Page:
9th July 2019
Federal police have accessed metadata from journalists’ phones almost 60 times within a year, adding to a debate about balancing national security and media freedom.
- Police can access a journalist’s metadata as part of crime or national security investigation
- Metadata has been accessed 58 times in just 12 months
- Warrants have been issues for two journalists, indicating multipoint data points were accessed
Domestic intelligence and police agencies can be granted access to the metadata during investigations, as the information may reveal the source of a leak or the whereabouts of a wanted person.
It remains unclear which journalists were targeted and why the information was sought.
Legislation from 2015 forces telecommunication companies to hold internet and phone records for up to two years so the information can be accessed as part of criminal investigations.
Law enforcement agencies are also required to get a warrant to access a journalist’s information and disclose how many times metadata was accessed, to allay concerns about any potential overreach.
During debate over the laws, then attorney-general George Brandis repeatedly stumbled over the definition of metadata in a Sky News interview.
Parliament’s powerful intelligence and security committee is currently examining the impact of the legislation.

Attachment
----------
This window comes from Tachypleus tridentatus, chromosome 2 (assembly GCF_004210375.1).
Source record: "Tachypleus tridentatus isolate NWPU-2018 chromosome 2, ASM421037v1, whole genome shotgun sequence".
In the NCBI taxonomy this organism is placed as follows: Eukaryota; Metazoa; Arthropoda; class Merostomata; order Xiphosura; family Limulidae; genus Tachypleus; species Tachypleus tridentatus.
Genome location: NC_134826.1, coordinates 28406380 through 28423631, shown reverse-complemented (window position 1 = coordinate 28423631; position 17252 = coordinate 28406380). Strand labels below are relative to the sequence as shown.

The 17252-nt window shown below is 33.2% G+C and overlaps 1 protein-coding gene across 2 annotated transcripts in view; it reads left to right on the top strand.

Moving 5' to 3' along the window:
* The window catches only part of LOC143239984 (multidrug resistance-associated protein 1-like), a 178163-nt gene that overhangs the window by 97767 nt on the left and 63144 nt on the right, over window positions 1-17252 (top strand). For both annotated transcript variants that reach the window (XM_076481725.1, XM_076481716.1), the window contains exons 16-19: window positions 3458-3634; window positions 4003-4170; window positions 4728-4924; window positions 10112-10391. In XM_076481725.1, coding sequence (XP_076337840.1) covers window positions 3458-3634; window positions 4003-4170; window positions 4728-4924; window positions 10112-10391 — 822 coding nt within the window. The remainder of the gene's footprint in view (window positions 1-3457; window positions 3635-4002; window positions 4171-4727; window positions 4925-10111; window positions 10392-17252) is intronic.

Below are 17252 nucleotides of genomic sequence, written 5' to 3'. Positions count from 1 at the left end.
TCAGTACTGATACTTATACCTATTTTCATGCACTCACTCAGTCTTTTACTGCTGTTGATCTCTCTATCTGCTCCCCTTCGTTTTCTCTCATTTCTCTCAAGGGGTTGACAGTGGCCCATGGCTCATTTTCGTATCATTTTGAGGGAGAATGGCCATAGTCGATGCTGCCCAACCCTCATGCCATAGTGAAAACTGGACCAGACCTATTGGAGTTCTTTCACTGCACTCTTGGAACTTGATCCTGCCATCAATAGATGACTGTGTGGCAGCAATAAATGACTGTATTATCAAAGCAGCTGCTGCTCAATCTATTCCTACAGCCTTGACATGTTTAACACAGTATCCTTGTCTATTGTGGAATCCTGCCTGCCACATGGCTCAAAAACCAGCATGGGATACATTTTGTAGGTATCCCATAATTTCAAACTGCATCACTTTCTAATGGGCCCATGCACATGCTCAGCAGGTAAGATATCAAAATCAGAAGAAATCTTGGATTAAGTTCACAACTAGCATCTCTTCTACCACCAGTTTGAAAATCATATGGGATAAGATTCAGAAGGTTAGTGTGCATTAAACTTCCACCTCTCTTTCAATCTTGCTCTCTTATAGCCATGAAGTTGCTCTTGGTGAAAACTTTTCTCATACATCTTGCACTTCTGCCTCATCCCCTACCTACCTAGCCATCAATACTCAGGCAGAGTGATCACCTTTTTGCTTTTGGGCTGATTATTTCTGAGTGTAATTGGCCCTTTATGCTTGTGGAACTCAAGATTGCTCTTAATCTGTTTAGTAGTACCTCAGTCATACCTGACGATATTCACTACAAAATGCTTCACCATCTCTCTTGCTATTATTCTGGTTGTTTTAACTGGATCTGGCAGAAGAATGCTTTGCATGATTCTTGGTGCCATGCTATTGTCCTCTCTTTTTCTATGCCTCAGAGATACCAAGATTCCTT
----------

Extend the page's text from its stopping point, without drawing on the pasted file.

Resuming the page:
Police records reveal only two journalist information warrants were issued to the agency in the 2017 and 2018 financial year, indicating the 58 metadata requests focussed on just a couple of journalists.
The legislation included a requirement for agencies to report how many times they had accessed journalist data.
The AFP accessed the metadata of people suspected to be involved in drug offences 8,200 times in the same financial year, and terrorism suspects on 1,627 occasions.
National security laws to be reviewed
This access is likely to highlight a tension between national security laws and freedom of the media, which will be soon be examined by the same committee undertaking the legislative review.
It follows Australian Federal Police (AFP) raids on the home of Canberra-based News Corp political reporter Annika Smethurst and the ABC headquarters in Sydney over two separate stories.
Both media organisations are taking their fights to court, in a bid to stop the AFP using information seized in the raids.
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The Federal Opposition, crossbench senators and media outlets have criticised giving the task of reviewing whether there are appropriate legislative protections for the media and whistle-blowers to the same committee responsible for reviewing the national security laws that are now the cause of concern.
They had wanted a separate committee established.
Labor has also demanded the Government respond to reports the Australian Federal Police examined the private travel arrangements of a senior ABC journalist, as part of its investigation into a national security leak.
On Monday, The Sydney Morning Herald and The Age reported the AFP seized the travel details of the ABC’s Dan Oakes, who was one of two journalists who broke the story known as the Afghan Files.
The story revealed allegations of unlawful killings by Australian special forces in Afghanistan and led to an AFP raid on the ABC’s headquarters last month.